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138.  See NASD Rule 4350(c)(3)(A). In Amendment No. 3 to the Independent Director Proposal, supra note 12, Nasdaq proposes to delete the requirement that the independent directors meet in executive session to determine CEO compensation, and add the requirement that the CEO may not be present during voting or deliberations.

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139.  See NASD Rule 4350(c)(3)(B). In Amendment No. 3 to the Independent Director Proposal, supra note 12, Nasdaq proposes to add the option that the compensation of the CEO and other officers could be recommended to the board for its determination rather than determined by the committee.

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140.  See NASD Rule 4350(c)(3)(C).

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141.  See NASD Rule 4350(c)(4)(A). In Amendment No. 3 to the Independent Director Proposal, supra note 12, Nasdaq proposes to add the option that director nominees could be recommended for the board's selection.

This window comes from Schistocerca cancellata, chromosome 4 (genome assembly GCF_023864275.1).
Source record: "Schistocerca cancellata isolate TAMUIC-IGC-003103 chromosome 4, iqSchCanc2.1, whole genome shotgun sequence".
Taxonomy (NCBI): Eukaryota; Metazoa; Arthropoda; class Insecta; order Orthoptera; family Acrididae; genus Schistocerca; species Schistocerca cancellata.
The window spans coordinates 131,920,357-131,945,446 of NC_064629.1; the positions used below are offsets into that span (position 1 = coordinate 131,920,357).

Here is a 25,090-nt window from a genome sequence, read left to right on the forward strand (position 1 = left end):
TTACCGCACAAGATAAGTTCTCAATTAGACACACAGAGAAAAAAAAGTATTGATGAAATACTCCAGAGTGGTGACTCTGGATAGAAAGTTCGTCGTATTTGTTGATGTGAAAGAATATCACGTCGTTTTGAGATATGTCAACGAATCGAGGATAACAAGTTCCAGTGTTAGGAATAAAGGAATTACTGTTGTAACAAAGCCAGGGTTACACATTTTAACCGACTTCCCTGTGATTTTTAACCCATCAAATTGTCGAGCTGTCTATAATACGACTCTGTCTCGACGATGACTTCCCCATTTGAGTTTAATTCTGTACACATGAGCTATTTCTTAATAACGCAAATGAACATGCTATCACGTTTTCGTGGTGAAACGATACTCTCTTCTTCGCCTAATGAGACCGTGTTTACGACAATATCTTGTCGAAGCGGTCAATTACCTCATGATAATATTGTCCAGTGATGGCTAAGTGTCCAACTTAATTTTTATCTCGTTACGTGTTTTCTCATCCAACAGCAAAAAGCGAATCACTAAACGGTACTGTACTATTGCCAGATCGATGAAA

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142.  See NASD Rule 4350(c)(4)(C). In Amendment No. 3 to the Independent Director Proposal, supra note 12, Nasdaq proposes to delete another exception that it had previously proposed, which would have permitted an appointment to the nominating committee, under specified circumstances, of a non-independent director who owns 20% or more of a company's voting stock.

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143.  See NASD Rule 4350(c)(4)(B) and Amendment No. 3 to the Independent Director Proposal.

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144.  Nasdaq proposes to add a sentence to explain that this provision does not relieve a company's obligation to comply with the committee composition requirements under Rule 4350(c) and (d). See Amendment No. 3 to the Independent Director Proposal, supra note 12, and NASD Rule 4350(c)(4)(D).

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145.  See Amendment No. 3 to the Independent Director Proposal, supra note 12 and NASD Rule 4350(c)(4)(E).

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146.  See NASD Rule 4350(c)(5). In Amendment No. 3 to the Independent Director Proposal, supra note 12, Nasdaq proposes to clarify that the exemption does not apply to executive sessions of independent directors.

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147.  See IM-4350-4—Controlled Company Exception.

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148.  See NASD Rule 4350(d)(1). NASD Rule 4350(d) would retain various provisions of the current rule, including, for example, the requirements that an audit committee have a written charter and that it be comprised of at least three independent directors who meet certain financial literacy requirements.